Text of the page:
The final frontier in constructing a coherent view of cosmic history is to locate and study the earliest galaxies which formed in the first few hundred million years after the Big Bang. This moment, when the Universe was first bathed in starlight, is sometimes referred to as `Cosmic Dawn’ or `First Light’. It is thought such early galaxies, whose stars contained no chemical elements other than hydrogen and helium whose nuclei were synthesised in the Big Bang, produced copious amounts of ultraviolet radiation. This radiation photo-ionised the hydrogen in deep space - a process called `Cosmic Reionisation’. Our group is using both space and ground-based telescopes, supported with numerical simulations, to explore this largely uncharted era. Key questions include: when did first light occur and was the population of early galaxies responsible for cosmic reionisation which completed at redshift 6, about 1 billion years after the Big Bang.
Most of our knowledge about the abundance of galaxies earlier than redshift 6 has come from deep imaging with Hubble Space Telescope including harnessing the additional magnifying power offered by the gravitational lensing effect of foreground clusters of galaxies. The census of galaxies so determined indicates a rapidly-declining population with increasing `look-back time’ out to when the Universe was about 500 million years old at a redshift of 10.
Although directly witnessing when first light occurred may not be possible until the launch of James Web Space Telescope (JWST) in March 2021, our group has provided two independent estimates of when it occurred. The first exploits the fact we can determine the ages of stars in early galaxies using the combination of photometry from Hubble and the Spitzer Space Telescope, aided by spectroscopy from the ESO Very Large Telescope and the ALMA millimetre array (Hashimoto et al 2018, Figure 1). For one of the most distant known galaxies at a redshift 9.11, we find evidence for stars whose age is already 300 million years old. This suggests `first light’ occurred at a redshift of about 15, beyond our current observational horizon, when the Universe was only 250 million years old.
Figure 1: A redshift 9.11 galaxy (zoom) gravitationally-lensed by the foreground clusters MAC1149 reveals both young and old stars. The latter are estimated to be 300 million years old. At this redshift the universe is 550 million years’ old which implies the galaxy first formed its stars when the Universe was only 250 million years old.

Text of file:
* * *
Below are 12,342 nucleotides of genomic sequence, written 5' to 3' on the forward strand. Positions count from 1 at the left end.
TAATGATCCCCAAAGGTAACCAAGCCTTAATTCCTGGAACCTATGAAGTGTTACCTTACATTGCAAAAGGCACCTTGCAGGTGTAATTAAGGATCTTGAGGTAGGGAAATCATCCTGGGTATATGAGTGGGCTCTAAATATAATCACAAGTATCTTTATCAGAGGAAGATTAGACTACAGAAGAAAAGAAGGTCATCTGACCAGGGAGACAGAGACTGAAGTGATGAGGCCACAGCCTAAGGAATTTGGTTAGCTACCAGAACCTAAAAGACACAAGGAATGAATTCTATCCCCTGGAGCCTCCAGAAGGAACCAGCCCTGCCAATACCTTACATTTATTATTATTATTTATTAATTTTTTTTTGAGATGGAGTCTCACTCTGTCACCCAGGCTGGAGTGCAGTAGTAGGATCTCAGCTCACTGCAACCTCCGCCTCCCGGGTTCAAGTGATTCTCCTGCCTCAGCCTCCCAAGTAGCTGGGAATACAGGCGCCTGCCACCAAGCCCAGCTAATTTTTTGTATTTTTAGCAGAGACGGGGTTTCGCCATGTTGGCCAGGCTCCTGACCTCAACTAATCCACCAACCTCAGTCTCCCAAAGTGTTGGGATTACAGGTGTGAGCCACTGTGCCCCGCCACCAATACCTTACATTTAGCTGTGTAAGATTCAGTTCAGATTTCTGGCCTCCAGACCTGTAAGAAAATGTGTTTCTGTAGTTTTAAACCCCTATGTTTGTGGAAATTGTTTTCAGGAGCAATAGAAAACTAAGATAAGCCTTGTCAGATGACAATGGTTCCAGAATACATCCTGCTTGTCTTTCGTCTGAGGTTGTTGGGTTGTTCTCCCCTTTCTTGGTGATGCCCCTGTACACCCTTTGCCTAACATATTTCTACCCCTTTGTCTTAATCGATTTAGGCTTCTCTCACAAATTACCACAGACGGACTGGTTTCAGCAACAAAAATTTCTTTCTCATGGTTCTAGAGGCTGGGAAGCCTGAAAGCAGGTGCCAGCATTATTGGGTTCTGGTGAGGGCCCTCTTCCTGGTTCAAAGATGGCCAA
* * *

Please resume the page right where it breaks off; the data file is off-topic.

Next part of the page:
A second route to probing beyond our current observational limit is via the detection of interstellar dust. This dust comprises micron-sized spinning grains of silicate and other metals which are ejected when dying stars explode as supernovae. As the dust is heated by young stars, it glows in the far infrared and can be detected by ALMA. By measuring the mass of dust in early galaxies we can estimate how many supernovae exploded before the epoch of observation. This can, in turn, be used as an age indicator. We detected 6 million solar masses of dust in YD4, another lensed galaxy at a redshift 8.38 boosted by the foreground cluster Abell 2744 (Laporte et al 2017, Figure 2). Analysis of this data broadly confirms the epoch of first light concluded above.
Figure 2: The detection of dust (green contours) in YD4 (inset), a galaxy lensed by the cluster Abell 2744 at a redshift of 8.38. As this dust is the product of supernovae produced by earlier star formation, the amount of dust provides another route to probing the galaxy’s age and hence when first light occurred.
Cosmic reionisation is a major phase transition in the Universe and understanding how much ionising radiation typical star-forming galaxies produce is key to understanding how it happened. The influence of young galaxies on the intergalactic hydrogen can be gauged by comparing their output the degree of ionisation in the proximate intergalactic medium measured by absorption line spectroscopy of hydrogen probed by background quasars (Kakiichi et al 2018, Meyer et al 2019). Such analyses involve detailed simulations of the leakage of ionising radiation from galaxies and its effect on gas clouds of hydrogen.
These are exciting times to explore the final frontier as the imminent launch of JWST will transform the capabilities, including the possibility of direct detection and studies of the earliest galaxies. Now that we have some idea where they lie in cosmic time, we will be following this field intensively in the next few years.
Further information is on our group web page https://www.ucl.ac.uk/astrophysics/research/cosmology/first-light and you can also email Professor Richard Ellis (firstname.lastname@example.org).